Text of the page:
China has been facing criticism for not being transparent with the world bodies and other countries about the Coronavirus outbreak which emerged in Hubei's Wuhan city in December 2019.

Along with conspiracy related to the Wuhan Institute of Virology, which many experts believe to be the source of the novel Coronavirus, the death toll which Chinese officials have released as of now is also another topic which continues to create claims, focusing that the fatality rate in China is much higher than the world knows.

Now a research study from the University of Hong Kong revealed that the official tally of COVID-19 cases could have quadrupled in February if one broader system for classifying confirmed patients had been used from the outset of the Coronavirus pandemic.

Wuhan Coronavirus
Coronavirus Twitter / Imran Iftikhar

New study on China Coronavirus cases

The new research was published in the medical journal The Lancet on Tuesday. In the study, the researchers have stated that China might have had 232,000 confirmed novel Coronavirus cases, rather than the official total of about 55,000 by February 20, if a revised definition adopted earlier in the month had been applied throughout the country.

The researchers said, "We estimated that there were at least 232,000 infections in the first epidemic wave of COVID-19 in mainland China. The true number of infections could still be higher than that currently estimated considering the possibility of under-detection of some infections, particularly those that were mild and asymptomatic, even under the broadest case definitions."

For this study, led by Peng Wu from the University of Hong Kong's school of public health, researchers looked at the various classification systems used by the CCP after the epidemic erupted in Wuhan. The authorities have published seven editions of diagnosis and treatment guidelines, changing the classification system as an understanding of the COVID-19.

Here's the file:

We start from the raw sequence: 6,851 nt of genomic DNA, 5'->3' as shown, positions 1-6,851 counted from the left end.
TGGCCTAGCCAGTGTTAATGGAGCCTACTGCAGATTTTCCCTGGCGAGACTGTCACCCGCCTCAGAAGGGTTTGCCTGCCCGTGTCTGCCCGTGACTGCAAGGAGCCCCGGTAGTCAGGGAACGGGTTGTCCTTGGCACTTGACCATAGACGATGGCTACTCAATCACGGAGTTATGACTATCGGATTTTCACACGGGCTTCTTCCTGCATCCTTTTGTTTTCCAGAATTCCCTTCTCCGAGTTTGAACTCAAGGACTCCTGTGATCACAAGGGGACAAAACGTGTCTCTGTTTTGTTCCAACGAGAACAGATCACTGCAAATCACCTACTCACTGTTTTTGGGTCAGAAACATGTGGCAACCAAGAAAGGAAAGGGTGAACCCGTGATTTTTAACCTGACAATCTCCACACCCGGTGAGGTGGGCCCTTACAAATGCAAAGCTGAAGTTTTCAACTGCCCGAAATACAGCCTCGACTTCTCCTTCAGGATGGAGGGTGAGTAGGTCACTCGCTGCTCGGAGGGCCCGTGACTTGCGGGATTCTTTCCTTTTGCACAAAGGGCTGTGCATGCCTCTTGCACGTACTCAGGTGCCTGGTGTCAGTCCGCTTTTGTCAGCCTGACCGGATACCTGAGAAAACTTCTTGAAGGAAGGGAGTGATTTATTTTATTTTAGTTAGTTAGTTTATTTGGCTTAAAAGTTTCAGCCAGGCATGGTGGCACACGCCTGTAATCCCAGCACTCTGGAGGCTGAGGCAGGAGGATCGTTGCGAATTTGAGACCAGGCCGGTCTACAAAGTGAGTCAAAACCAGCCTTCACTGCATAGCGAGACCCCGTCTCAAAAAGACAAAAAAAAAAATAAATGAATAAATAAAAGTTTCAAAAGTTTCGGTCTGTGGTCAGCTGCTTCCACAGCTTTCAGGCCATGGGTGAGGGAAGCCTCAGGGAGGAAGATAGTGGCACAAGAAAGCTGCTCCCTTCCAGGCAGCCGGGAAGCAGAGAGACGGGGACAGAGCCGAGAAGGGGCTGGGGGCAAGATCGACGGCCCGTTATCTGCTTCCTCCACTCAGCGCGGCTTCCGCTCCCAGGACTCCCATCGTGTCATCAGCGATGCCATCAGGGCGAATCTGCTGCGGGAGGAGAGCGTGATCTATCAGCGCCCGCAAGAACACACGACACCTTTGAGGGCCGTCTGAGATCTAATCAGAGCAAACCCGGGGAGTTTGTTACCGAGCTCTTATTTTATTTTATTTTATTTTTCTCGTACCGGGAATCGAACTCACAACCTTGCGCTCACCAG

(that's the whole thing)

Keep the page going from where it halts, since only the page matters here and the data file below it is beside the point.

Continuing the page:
Hong Kong research reveals what China did not

The research paper, co-authored by Peng's HKU colleague epidemiologist Benjamin Cowling and medical faculty dean Gabriel Leung, revealed that the researchers "estimated that when the case definitions were changed from version 1 to 2, version 2 to 4, and version 4 to 5, the proportion of infections being identified as COVID-19 cases was increased by 7.1 times from version 1 to 2, 2.8 times from version 2 to 4, and 4.2 times from version 4 to 5."

In fact, this calculation was based in the epidemiological curves included in a World Health Organisation (WHO) report that was published on February 28 after the Geneva-based international agency conducted a mission to Wuhan. These carves have shown the number of new Coronavirus cases based on symptom onset dates and reporting dates.

Coronavirus
Patients are seen at a temporary hospital converted from "Wuhan Livingroom" in Wuhan, central China's Hubei Province, Feb. 10, 2020. Xinhua/IANS

On February 5, as per the reports, in the fifth version if the COVID-19 guidelines the Chinese authorities had modified its classification of confirmed cases to include diagnosis by COVID-19 symptoms only instead of requiring confirmation by both clinical symptoms and laboratory tests. As per the research, the inclusion of these cases in China led to a sudden jump in confirmed numbers of the Coronavirus infection cases before the authorities reversed the decision more than a week later on February 17.

As per the team of researchers from Hong Kong, if the fifth definition were used throughout the epidemic, the total number of confirmed cases could have reached 232,000 by February 20. However, the impact of the later version of COVID-19 guidelines cannot be measured as no data based on symptom onset dated after February 20 has been released yet.

The researchers also noted that if the revisions of case classifications were taken into account, the original novel Coronavirus growth rate in China estimate would be an overestimate, and epidemiological studies should take into account changes in case definitions.